Village of the Damned
Dir. John Carpenter (1995)
After an entire town falls into a six hour coma, the women find themselves giving birth to strange children who may or may not be (but totally are) aliens.
The idea of visitation by alien life forms has always intrigued people, with recorded stories of visiting extraterrestrials going all the way back to 1639. While it can be scary to imagine alien beings coming from the stars, perhaps the most terrifying piece of the lore is the potential for these visitors to take us up into their spacecraft and run experiments on us. This violation, the ultimate lack of autonomy, is present in so many alien stories, giving them an aspect of defilement that is often not present in other tales of horror or suspense. Village of the Damned takes that a step farther, not only involving forced impregnation and the violation of the body but telekinesis and the violation of the mind as well.
John Carpenter's second remake (after The Thing) starts off with a bang, with the town of Midwich falling into a coma for exactly six hours. After they awaken, almost all of the women in town are pregnant, and they shortly thereafter give birth to an army of blonde-haired, blue-eyed children (of the damned). Once the children begin to grow, they show that they have the ability to read minds and force the adults to do their bidding, often by forcing them to injure or even kill themselves simply for entertainment value or as punishment for wronging one of the extraterrestrial brood. As the town begins to learn what the children are all about , it's up to local doctor Alan Chafee (Christopher Reeve in his last role before becoming paralyzed) and government doctor Susan Verner (Kirstie Alley) to stop them.
Carpenter is at his best when he takes aim at societal issues, and Village of the Damned can easily be dissected to do so with many different sociopolitical problems that we still face today. Whether it's the dangers of groupthink, the potential for conservative thought to overtake society, or the government's assault on bodily autonomy, VotD is a terrifying scenario to imagine. They know these creatures don't have their best interest at heart, they know that they are in a kill-or-be-killed situation, and the enemy has the ultimate power over them to prevent anything that would even come close to escape. The fact that the aliens have taken the form of children, the one type of human that the others have a biological imperative to protect, is nefarious and incredibly effective: even those who understand what is going on struggle to do anything to change it because their adversaries are literal children.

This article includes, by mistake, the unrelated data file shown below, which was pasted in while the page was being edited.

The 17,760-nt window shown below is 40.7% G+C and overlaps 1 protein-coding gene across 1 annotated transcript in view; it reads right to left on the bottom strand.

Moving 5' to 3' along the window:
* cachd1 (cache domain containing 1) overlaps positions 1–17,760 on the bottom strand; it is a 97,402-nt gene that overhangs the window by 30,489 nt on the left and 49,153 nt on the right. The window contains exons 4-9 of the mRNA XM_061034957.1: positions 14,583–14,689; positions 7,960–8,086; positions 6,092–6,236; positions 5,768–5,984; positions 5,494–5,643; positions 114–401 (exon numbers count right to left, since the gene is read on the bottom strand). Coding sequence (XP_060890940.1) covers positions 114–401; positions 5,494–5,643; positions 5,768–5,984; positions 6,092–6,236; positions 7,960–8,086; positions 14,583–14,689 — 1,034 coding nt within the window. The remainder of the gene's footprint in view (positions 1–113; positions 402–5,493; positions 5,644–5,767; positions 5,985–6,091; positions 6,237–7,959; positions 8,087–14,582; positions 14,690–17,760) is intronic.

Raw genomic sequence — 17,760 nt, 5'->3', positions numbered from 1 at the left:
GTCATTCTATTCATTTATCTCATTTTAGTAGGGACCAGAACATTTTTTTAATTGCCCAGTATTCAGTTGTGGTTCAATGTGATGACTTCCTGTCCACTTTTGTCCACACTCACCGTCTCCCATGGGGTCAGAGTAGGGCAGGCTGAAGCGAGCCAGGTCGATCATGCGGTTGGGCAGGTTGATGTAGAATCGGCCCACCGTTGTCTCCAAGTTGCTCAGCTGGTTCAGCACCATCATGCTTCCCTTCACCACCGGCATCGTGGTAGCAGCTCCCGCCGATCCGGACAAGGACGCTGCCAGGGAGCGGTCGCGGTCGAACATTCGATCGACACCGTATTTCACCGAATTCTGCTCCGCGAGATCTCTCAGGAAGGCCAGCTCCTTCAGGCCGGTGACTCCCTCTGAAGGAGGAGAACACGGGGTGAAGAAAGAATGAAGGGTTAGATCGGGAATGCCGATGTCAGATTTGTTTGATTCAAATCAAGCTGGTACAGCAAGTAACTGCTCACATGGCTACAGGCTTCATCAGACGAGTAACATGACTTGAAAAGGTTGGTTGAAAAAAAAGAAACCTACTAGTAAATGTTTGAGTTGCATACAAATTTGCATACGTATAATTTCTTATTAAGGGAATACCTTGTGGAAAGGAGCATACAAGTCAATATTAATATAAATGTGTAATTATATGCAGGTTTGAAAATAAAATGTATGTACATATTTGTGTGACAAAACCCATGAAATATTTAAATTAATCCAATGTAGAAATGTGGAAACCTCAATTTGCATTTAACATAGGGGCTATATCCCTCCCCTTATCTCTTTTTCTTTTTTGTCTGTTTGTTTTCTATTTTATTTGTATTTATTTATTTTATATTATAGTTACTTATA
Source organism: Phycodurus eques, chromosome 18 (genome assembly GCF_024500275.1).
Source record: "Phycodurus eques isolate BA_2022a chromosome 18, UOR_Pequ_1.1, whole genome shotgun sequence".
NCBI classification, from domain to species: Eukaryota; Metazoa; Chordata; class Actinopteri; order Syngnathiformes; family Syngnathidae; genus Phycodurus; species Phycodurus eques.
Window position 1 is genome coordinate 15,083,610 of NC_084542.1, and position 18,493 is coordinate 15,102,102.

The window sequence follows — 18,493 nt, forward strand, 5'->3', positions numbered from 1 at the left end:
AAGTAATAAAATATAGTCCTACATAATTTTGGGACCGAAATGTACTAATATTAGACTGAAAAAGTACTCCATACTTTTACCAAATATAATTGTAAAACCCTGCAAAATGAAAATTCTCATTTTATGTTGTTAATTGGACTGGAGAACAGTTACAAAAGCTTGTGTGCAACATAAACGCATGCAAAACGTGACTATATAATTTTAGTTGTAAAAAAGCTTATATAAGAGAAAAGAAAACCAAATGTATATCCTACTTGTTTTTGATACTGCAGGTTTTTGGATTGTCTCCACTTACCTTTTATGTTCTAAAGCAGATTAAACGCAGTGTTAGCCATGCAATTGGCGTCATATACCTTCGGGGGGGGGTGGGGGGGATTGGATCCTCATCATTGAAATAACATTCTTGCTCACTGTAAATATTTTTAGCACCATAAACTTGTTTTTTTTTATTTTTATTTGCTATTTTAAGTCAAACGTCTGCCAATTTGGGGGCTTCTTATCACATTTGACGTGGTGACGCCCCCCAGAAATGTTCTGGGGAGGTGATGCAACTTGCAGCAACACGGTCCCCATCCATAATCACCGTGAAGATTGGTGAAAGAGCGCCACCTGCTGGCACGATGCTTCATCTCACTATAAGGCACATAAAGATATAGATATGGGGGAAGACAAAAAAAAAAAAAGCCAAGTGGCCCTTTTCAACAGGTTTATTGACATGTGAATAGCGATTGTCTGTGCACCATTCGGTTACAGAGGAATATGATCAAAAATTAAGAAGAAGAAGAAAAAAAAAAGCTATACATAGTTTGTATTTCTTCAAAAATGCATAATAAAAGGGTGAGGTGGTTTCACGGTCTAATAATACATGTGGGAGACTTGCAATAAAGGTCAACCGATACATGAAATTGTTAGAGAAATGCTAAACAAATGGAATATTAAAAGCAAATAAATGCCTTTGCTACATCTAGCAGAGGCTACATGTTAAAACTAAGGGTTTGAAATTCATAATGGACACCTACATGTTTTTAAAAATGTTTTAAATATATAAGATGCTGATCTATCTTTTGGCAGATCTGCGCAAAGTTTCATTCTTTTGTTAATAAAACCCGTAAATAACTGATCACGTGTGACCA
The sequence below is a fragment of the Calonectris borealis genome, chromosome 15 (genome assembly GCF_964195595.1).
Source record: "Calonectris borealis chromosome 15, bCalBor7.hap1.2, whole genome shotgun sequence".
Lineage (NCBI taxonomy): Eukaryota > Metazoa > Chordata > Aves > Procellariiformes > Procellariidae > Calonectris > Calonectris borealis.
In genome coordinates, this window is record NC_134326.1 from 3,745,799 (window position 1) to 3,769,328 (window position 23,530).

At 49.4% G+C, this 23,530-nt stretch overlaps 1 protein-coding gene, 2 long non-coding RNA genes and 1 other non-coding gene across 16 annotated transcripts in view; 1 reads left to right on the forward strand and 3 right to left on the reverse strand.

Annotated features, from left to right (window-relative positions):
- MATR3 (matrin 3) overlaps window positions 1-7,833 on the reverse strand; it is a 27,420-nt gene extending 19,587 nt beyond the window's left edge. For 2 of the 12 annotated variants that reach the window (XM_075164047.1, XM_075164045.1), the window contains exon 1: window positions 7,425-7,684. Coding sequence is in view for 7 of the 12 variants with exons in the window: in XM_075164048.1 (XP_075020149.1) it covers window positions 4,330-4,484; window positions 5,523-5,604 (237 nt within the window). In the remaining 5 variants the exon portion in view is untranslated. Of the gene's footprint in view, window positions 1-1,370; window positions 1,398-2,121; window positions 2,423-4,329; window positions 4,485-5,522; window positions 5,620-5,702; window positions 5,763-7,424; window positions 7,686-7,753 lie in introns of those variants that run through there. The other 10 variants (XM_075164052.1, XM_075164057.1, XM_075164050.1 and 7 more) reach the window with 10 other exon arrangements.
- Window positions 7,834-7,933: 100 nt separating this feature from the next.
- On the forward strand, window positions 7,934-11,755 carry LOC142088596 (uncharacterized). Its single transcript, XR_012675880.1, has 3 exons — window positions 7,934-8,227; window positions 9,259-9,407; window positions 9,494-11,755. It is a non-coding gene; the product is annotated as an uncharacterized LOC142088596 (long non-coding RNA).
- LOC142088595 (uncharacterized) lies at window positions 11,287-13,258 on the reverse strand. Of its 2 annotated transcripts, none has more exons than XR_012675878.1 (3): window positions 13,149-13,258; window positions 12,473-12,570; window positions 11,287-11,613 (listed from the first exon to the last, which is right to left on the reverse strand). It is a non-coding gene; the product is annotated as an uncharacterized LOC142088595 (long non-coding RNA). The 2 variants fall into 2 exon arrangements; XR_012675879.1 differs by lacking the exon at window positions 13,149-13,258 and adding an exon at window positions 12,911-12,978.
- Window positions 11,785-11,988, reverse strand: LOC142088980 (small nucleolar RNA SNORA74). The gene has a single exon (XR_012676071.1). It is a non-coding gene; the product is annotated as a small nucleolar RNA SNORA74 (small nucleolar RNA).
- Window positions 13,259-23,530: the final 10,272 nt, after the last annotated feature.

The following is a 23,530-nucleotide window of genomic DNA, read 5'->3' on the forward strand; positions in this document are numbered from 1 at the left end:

While Village of the Damned is far from Carpenter's best work, it is delightfully creepy and a much better movie that it gets credit for. The actors, especially the ones playing the kids, do a phenomenal job. The kills are gnarly and excellent, despite the film having little in the way of gore or on-screen violence. The children, with their mirrored appearance and their creepy glowing eyes, are the perfect villains for a regular rural American town with no real means to protect themselves. I'd like to see a hard-R remake of this one, because I think that you really could've made it even more terrifying than it was. But as a throwback to the days of black-and-white horror and fairly uninspired special effects, it's not half bad, and it's a great addition to any Halloween lineup.
Who this movie is for: Carpenter buffs, Creepy kid lovers, Aryans
Bottom line: Village of the Damned is creepy, effective, and has sociopolitical messages that feel all the more relevant today. The children all do a fantastic job, and we get a great performance from Christopher Reeve, Kirstie Alley, and Mark Hamill. It's far from the best John Carpenter movie, but it's an adequate and entertaining watch as part of your spooky season viewing schedule. If you haven't seen it, I can confirm it's way better than most of the critics say, and you should definitely check it out.